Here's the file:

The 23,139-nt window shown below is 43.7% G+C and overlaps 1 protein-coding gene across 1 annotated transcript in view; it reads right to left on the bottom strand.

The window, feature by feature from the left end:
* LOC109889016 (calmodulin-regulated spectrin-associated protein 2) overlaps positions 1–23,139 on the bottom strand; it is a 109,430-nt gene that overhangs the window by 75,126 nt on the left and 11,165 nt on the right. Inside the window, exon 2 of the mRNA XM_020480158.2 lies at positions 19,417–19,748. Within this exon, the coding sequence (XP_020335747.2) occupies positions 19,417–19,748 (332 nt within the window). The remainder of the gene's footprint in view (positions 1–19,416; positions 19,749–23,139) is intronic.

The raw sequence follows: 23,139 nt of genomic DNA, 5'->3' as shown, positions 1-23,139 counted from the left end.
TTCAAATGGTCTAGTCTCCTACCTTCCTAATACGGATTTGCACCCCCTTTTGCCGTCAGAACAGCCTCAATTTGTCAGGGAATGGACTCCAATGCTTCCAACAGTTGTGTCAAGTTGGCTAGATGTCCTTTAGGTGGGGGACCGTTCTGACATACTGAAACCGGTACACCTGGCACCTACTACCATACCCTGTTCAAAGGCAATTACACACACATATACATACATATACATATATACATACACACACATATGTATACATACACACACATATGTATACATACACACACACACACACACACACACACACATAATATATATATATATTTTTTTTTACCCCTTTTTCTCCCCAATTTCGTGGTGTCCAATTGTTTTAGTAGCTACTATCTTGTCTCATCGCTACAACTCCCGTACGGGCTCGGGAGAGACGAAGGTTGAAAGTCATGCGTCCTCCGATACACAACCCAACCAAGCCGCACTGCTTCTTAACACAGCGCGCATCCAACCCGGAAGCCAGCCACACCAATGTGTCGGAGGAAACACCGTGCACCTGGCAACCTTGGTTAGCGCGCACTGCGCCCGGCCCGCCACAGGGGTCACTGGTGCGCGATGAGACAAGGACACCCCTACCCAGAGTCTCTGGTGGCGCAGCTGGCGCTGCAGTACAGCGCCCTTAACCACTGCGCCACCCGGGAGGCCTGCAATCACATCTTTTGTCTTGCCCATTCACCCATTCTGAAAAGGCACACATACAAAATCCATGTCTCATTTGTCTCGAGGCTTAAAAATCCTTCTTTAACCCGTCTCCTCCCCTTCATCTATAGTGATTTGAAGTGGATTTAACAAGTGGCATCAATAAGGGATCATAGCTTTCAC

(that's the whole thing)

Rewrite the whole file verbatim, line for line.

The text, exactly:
The 23,139-nt window shown below is 43.7% G+C and overlaps 1 protein-coding gene across 1 annotated transcript in view; it reads right to left on the bottom strand.

The window, feature by feature from the left end:
* LOC109889016 (calmodulin-regulated spectrin-associated protein 2) overlaps positions 1–23,139 on the bottom strand; it is a 109,430-nt gene that overhangs the window by 75,126 nt on the left and 11,165 nt on the right. Inside the window, exon 2 of the mRNA XM_020480158.2 lies at positions 19,417–19,748. Within this exon, the coding sequence (XP_020335747.2) occupies positions 19,417–19,748 (332 nt within the window). The remainder of the gene's footprint in view (positions 1–19,416; positions 19,749–23,139) is intronic.

The raw sequence follows: 23,139 nt of genomic DNA, 5'->3' as shown, positions 1-23,139 counted from the left end.
TTCAAATGGTCTAGTCTCCTACCTTCCTAATACGGATTTGCACCCCCTTTTGCCGTCAGAACAGCCTCAATTTGTCAGGGAATGGACTCCAATGCTTCCAACAGTTGTGTCAAGTTGGCTAGATGTCCTTTAGGTGGGGGACCGTTCTGACATACTGAAACCGGTACACCTGGCACCTACTACCATACCCTGTTCAAAGGCAATTACACACACATATACATACATATACATATATACATACACACACATATGTATACATACACACACATATGTATACATACACACACACACACACACACACACACACATAATATATATATATATTTTTTTTTACCCCTTTTTCTCCCCAATTTCGTGGTGTCCAATTGTTTTAGTAGCTACTATCTTGTCTCATCGCTACAACTCCCGTACGGGCTCGGGAGAGACGAAGGTTGAAAGTCATGCGTCCTCCGATACACAACCCAACCAAGCCGCACTGCTTCTTAACACAGCGCGCATCCAACCCGGAAGCCAGCCACACCAATGTGTCGGAGGAAACACCGTGCACCTGGCAACCTTGGTTAGCGCGCACTGCGCCCGGCCCGCCACAGGGGTCACTGGTGCGCGATGAGACAAGGACACCCCTACCCAGAGTCTCTGGTGGCGCAGCTGGCGCTGCAGTACAGCGCCCTTAACCACTGCGCCACCCGGGAGGCCTGCAATCACATCTTTTGTCTTGCCCATTCACCCATTCTGAAAAGGCACACATACAAAATCCATGTCTCATTTGTCTCGAGGCTTAAAAATCCTTCTTTAACCCGTCTCCTCCCCTTCATCTATAGTGATTTGAAGTGGATTTAACAAGTGGCATCAATAAGGGATCATAGCTTTCAC